The Warrior Diet

The Warrior Diet: A Well-Founded Intermittent Fasting Plan

I’m not a huge fan of diets – Very few of them yield long-term results anyway – but every once in a while, a diet will come around that makes sense. The Warrior Diet is one of those diets that not only makes sense to me but comes along with some pretty sound advice. I’m not even completely sure you’d refer to it as a diet per se – More of a complete eating, fitness, and lifestyle plan.

These are the kinds of diets that are successful in the long term. People should follow these diets if they want a concrete outline for losing weight and living a long and healthy life.

What Is the Warrior Diet?

The Warrior Diet was created by Ori Hofmekler – A former member of the Israeli Defence Force and contributing health editor of Penthouse magazine. The eating part of the program is based on Hofmekler’s own experiences in combination with the theory that the eating cycle presented in the plan mimics that of the ancient Roman and Spartan Warriors.

This diet is effective because it doesn’t dictate what you need to be eating – You don’t have to count calories or weigh out your food (because who has time for all of that, really?), and you won’t need to add up any points for any system – It’s when you eat that makes what you eat matter.

There are two phases to the eating plan, but the eating plan is only one part of the program. In addition to over and under-eating (which we’ll talk more about in just a minute), you’ll be exercising as well as practicing controlled fatigue training.

How does the diet work

The Eating Plan

As I mentioned before, the eating plan portion of this diet consists of two parts – The idea is that you’ll fast for the most part during the day, and at night you’ll get to eat just about anything you want (within reason, of course). This is based on the theory that in ancient times, humans hunted all day and ate only after catching, preparing, and cooking whatever they happened to hunt at night. The phases of the eating cycle of this plan are influenced by how our autonomic nervous system works; there’s no concrete eating plan that dictates what your every meal should be, however, you are encouraged to follow these simple guidelines when you’re on the diet:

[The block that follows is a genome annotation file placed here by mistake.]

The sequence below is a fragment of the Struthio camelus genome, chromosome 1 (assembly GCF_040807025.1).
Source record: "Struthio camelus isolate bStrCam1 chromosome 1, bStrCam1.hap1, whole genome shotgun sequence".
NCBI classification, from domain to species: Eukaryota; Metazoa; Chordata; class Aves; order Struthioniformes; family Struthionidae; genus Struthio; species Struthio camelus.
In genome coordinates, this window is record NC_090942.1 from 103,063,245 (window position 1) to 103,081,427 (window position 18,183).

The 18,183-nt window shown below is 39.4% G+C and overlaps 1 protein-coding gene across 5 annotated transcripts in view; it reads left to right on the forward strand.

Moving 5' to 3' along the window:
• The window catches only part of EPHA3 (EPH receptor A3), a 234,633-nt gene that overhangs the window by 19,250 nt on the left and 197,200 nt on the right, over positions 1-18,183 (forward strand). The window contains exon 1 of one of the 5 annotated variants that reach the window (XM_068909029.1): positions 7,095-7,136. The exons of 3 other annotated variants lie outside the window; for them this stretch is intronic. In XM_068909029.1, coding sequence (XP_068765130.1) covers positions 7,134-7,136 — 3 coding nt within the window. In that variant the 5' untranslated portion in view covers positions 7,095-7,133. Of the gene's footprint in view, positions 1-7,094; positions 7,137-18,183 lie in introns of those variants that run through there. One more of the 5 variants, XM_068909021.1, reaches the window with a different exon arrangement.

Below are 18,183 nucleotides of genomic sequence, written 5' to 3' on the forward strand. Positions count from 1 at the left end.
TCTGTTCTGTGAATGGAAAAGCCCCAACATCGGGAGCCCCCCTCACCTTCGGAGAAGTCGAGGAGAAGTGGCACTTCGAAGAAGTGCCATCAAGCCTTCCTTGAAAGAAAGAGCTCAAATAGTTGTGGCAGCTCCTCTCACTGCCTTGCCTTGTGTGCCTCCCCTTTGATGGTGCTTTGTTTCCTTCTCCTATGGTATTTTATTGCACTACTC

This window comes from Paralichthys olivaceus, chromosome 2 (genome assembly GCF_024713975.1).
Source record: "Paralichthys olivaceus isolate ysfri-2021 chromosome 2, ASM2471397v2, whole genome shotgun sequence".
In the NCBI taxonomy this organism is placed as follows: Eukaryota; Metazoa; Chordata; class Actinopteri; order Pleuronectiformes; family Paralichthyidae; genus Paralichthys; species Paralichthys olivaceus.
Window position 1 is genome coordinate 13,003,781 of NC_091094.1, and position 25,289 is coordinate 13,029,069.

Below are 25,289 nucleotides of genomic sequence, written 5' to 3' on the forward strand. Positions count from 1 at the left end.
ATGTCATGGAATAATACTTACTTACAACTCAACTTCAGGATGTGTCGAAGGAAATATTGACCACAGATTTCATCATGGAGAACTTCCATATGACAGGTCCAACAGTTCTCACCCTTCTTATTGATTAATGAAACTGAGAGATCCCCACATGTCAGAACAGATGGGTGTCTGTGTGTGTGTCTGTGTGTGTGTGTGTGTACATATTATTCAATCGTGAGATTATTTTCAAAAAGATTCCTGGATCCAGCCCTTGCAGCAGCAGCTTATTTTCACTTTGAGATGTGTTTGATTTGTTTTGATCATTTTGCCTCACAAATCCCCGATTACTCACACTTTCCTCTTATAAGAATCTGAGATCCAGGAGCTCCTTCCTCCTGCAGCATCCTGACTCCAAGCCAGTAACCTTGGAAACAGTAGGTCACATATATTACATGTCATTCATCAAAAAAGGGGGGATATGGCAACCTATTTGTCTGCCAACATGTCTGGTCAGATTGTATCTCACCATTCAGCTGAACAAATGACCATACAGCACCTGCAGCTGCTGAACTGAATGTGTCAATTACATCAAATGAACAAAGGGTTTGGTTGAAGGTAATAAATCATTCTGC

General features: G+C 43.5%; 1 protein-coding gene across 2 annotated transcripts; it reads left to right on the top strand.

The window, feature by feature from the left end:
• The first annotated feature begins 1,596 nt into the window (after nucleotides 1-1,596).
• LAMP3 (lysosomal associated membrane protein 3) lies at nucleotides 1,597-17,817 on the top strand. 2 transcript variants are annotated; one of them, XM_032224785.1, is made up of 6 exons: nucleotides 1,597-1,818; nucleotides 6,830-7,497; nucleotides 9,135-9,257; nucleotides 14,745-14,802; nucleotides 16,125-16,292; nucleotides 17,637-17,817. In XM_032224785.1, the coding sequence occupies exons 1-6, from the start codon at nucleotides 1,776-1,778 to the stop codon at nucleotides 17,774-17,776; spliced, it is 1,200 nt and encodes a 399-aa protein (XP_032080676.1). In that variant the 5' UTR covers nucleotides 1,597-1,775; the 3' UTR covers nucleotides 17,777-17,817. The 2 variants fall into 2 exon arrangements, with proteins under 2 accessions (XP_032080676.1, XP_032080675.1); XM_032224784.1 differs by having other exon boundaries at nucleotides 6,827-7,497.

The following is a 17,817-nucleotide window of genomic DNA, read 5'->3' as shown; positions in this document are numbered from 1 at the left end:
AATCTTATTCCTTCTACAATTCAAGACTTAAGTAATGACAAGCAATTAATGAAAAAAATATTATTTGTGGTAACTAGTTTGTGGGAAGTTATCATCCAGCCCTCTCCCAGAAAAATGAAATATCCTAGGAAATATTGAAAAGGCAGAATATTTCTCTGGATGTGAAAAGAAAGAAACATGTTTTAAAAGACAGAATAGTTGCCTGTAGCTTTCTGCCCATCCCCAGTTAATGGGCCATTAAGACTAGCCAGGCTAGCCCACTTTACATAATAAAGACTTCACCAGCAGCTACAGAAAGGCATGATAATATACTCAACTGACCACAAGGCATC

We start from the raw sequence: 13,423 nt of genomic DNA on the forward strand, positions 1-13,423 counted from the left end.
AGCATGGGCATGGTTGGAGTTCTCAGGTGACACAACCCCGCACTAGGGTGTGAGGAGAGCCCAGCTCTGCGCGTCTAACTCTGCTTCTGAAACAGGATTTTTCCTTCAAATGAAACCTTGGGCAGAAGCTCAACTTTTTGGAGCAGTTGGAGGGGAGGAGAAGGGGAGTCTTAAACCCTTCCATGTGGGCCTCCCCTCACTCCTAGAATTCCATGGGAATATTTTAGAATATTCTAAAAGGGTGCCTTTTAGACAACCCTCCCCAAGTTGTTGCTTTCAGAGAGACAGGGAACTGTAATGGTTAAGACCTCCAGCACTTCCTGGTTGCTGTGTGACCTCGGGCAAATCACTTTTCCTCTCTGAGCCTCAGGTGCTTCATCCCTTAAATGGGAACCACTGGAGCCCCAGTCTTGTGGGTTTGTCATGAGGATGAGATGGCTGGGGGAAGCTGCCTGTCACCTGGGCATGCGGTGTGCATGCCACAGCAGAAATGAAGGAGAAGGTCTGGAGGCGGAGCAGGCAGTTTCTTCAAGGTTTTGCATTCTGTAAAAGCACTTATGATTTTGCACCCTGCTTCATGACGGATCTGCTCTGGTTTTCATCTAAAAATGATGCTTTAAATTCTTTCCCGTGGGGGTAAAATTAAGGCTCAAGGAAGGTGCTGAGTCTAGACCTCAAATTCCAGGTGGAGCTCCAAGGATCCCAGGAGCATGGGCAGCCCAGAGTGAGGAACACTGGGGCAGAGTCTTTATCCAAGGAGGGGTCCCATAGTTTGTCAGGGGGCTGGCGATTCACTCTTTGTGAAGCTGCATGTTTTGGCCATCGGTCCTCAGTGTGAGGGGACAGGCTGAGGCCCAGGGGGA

– Steer clear of all processed foods (which you should really be doing, anyway).

– Eat all-natural, whole foods and grass-fed meats. This eating plan recognizes that produce and dairy products that come from the grocery store are loaded with chemicals, hormones, and all sorts of other things that your body doesn’t need to be exposed to (Just because it’s labeled organic, doesn’t mean that it’s pesticide and/or chemical free).


– Try not to eat any foods that are wrapped or bottled in plastic because plastic fibers contain chemicals that act like estrogen in the body.

– Cut out your alcohol intake as much as you can – If your liver doesn’t have to deal with filtering out the alcohol, it can better focus on ridding your body of all the other toxins you’re building up.

– Avoid eating carbs until the last of your evening meal – It’ll help stabilize your blood insulin levels and help get you through the next day.

– If you’re looking to get the best results possible, vary between high-fat and high-protein days to help maximize your energy levels as well as your body’s ability to burn fat.

The Undereating Phase

The fasting stage of this diet is typically 18 hours long and ideally happens during the day. During this time, you won’t be eating much if anything at all. If you find that you’re unbearably hungry during this period (which is completely understandable and I would even think expected when you first make the initial transition in eating schedules), you’re encouraged to drink lots of water and eat light, small snacks such as raw veggies, or a light protein such as a yogurt to help the hunger subside. The eating phase begins four hours after you’ve feasted (the second phase of the eating plan).

The exercise portion of the plan is incorporated into this phase as well, but we’ll talk more about that later.

The Feasting Phase

You’ll often see this referred to as the overeating phase, but that’s not necessarily what happens – After you’ve consumed very little food and worked, completed your workout, and done any other running around that needs to be accomplished on any given day, you’re going to be hungry, in fact, you’ll probably be absolutely famished! You’re going to actually appreciate the food that you get to eat (Read: It’ll be more than just food).

Start your feast with proteins and healthy fats, and if you’re still hungry, finish it off with some carbs. How can you tell when it’s time to stop eating? Trust your body – The rule of thumb with this diet is that when you want water more than food (you’re more thirsty than you are hungry), it’s time to stop eating.